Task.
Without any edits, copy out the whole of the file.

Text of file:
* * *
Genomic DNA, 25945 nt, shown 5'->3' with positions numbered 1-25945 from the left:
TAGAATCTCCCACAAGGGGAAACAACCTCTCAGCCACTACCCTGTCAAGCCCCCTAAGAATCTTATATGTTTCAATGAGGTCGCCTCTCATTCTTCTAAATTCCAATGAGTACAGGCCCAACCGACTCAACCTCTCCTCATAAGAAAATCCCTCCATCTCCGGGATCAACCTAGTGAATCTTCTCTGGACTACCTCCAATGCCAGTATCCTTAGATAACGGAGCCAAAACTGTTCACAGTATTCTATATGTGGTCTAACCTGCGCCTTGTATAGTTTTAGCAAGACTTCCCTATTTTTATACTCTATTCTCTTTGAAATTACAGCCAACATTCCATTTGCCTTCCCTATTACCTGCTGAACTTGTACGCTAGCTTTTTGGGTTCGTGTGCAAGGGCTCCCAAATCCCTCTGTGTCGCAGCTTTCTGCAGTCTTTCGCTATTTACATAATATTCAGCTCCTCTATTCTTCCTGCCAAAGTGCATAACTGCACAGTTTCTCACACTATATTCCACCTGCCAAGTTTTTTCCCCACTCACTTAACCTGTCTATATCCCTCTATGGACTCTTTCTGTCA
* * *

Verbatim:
Genomic DNA, 25945 nt, shown 5'->3' with positions numbered 1-25945 from the left:
TAGAATCTCCCACAAGGGGAAACAACCTCTCAGCCACTACCCTGTCAAGCCCCCTAAGAATCTTATATGTTTCAATGAGGTCGCCTCTCATTCTTCTAAATTCCAATGAGTACAGGCCCAACCGACTCAACCTCTCCTCATAAGAAAATCCCTCCATCTCCGGGATCAACCTAGTGAATCTTCTCTGGACTACCTCCAATGCCAGTATCCTTAGATAACGGAGCCAAAACTGTTCACAGTATTCTATATGTGGTCTAACCTGCGCCTTGTATAGTTTTAGCAAGACTTCCCTATTTTTATACTCTATTCTCTTTGAAATTACAGCCAACATTCCATTTGCCTTCCCTATTACCTGCTGAACTTGTACGCTAGCTTTTTGGGTTCGTGTGCAAGGGCTCCCAAATCCCTCTGTGTCGCAGCTTTCTGCAGTCTTTCGCTATTTACATAATATTCAGCTCCTCTATTCTTCCTGCCAAAGTGCATAACTGCACAGTTTCTCACACTATATTCCACCTGCCAAGTTTTTTCCCCACTCACTTAACCTGTCTATATCCCTCTATGGACTCTTTCTGTCA